Cellular origins of ultraviolet radiation-induced corneal tumours in the grey, short-tailed South American opossum (Monodelphis domestica)

D. F. Kusewitt, G. B. Hubbard, A. R. Warbritton, S. W. McLeskey, K. B. Miska, R. D. Henkel, E. S. Robinson

Research output: Contribution to journalArticlepeer-review

19 Scopus citations


Corneal tumours were induced in almost 100% of grey, short-tailed South American opossums (Monodelphis domestica) exposed three times weekly to ultraviolet radiation (UVR) for periods of a year or more. Five tumours, representing the morphological spectrum of UVR-induced corneal tumours (two fibrosarcomas, one malignant fibrous histiocytoma, one putative haemangiosarcoma, and one squamous cell carcinoma overlying a sarcoma), were assayed immunohistochemically for reactivity with antibodies against the intermediate filaments vimentin, smooth muscle actin (α isoform), muscle-specific actins (α and γ isoforms), desmin and cytokeratin, and with antibodies against the vascular endothelial marker von Willebrand factor. The squamous cell carcinoma was cytokeratin-positive. Other tumours were cytokeratin-negative and vimentin-positive. Three tumours had scattered individual cells and groups of cells immunoreactive with antibodies against smooth muscle actin and muscle-specific actins; two tumours (a fibrosarcoma and the malignant fibrous histiocytoma) had small numbers of desmin-positive cells. The putative haemangiosarcoma contained two populations of neoplastic cells, von Willebrand factor-positive vascular endothelial cells and smooth muscle actin-positive spindle cells. It was concluded (1) that UVR-induced corneal tumours may be composed of cells derived from resident epithelial cells, immigrant vascular endothelial cells, or fibroblast-like cells of unknown origin, and (2) that such tumours may contain more than one neoplastic cell type. (C) 2000 Harcourt Publishers Ltd.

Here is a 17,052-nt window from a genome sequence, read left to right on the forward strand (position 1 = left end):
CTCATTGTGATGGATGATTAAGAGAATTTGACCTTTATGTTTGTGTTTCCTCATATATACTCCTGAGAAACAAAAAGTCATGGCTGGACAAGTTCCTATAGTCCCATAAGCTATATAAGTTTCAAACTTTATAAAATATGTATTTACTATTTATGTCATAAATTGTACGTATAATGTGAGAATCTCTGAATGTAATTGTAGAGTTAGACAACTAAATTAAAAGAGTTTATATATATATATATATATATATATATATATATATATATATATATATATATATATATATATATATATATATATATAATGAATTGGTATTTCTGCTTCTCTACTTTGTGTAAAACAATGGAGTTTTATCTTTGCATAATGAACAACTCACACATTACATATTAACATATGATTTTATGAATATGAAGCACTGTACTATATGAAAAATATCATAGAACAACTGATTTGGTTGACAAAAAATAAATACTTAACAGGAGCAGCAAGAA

Original languageEnglish (US)
Pages (from-to)88-95
Number of pages8
JournalJournal of Comparative Pathology
Issue number2-3
StatePublished - 2000
Externally publishedYes

ASJC Scopus subject areas

  • Pathology and Forensic Medicine
  • veterinary(all)


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